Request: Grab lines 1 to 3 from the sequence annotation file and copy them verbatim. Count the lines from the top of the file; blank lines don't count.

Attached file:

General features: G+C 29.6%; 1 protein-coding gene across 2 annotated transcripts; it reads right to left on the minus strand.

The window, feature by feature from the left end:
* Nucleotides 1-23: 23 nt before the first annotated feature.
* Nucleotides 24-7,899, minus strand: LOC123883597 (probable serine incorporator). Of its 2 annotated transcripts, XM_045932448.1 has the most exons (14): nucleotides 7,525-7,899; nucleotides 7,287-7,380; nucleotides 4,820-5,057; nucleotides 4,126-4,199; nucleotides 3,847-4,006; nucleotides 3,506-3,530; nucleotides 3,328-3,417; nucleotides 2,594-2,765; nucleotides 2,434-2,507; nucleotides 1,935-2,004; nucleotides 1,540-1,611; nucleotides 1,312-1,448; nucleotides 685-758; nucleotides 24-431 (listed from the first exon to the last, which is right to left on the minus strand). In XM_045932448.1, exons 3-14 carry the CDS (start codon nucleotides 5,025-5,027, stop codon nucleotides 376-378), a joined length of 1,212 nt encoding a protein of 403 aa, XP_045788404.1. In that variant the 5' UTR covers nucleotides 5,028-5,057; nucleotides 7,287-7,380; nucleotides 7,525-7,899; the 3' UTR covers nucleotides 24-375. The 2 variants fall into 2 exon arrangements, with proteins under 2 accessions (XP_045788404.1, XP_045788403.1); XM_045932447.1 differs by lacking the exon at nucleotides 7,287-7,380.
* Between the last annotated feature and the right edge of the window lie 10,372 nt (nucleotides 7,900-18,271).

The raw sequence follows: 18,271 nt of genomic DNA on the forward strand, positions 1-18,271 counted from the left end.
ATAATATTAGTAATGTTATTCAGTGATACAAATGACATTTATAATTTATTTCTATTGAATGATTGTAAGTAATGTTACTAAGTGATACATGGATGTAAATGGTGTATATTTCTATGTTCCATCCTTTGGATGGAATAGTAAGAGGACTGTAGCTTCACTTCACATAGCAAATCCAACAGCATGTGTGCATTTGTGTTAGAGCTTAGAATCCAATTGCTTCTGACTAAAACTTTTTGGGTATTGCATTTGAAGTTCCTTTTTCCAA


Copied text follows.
General features: G+C 29.6%; 1 protein-coding gene across 2 annotated transcripts; it reads right to left on the minus strand.

The window, feature by feature from the left end:
* Nucleotides 1-23: 23 nt before the first annotated feature.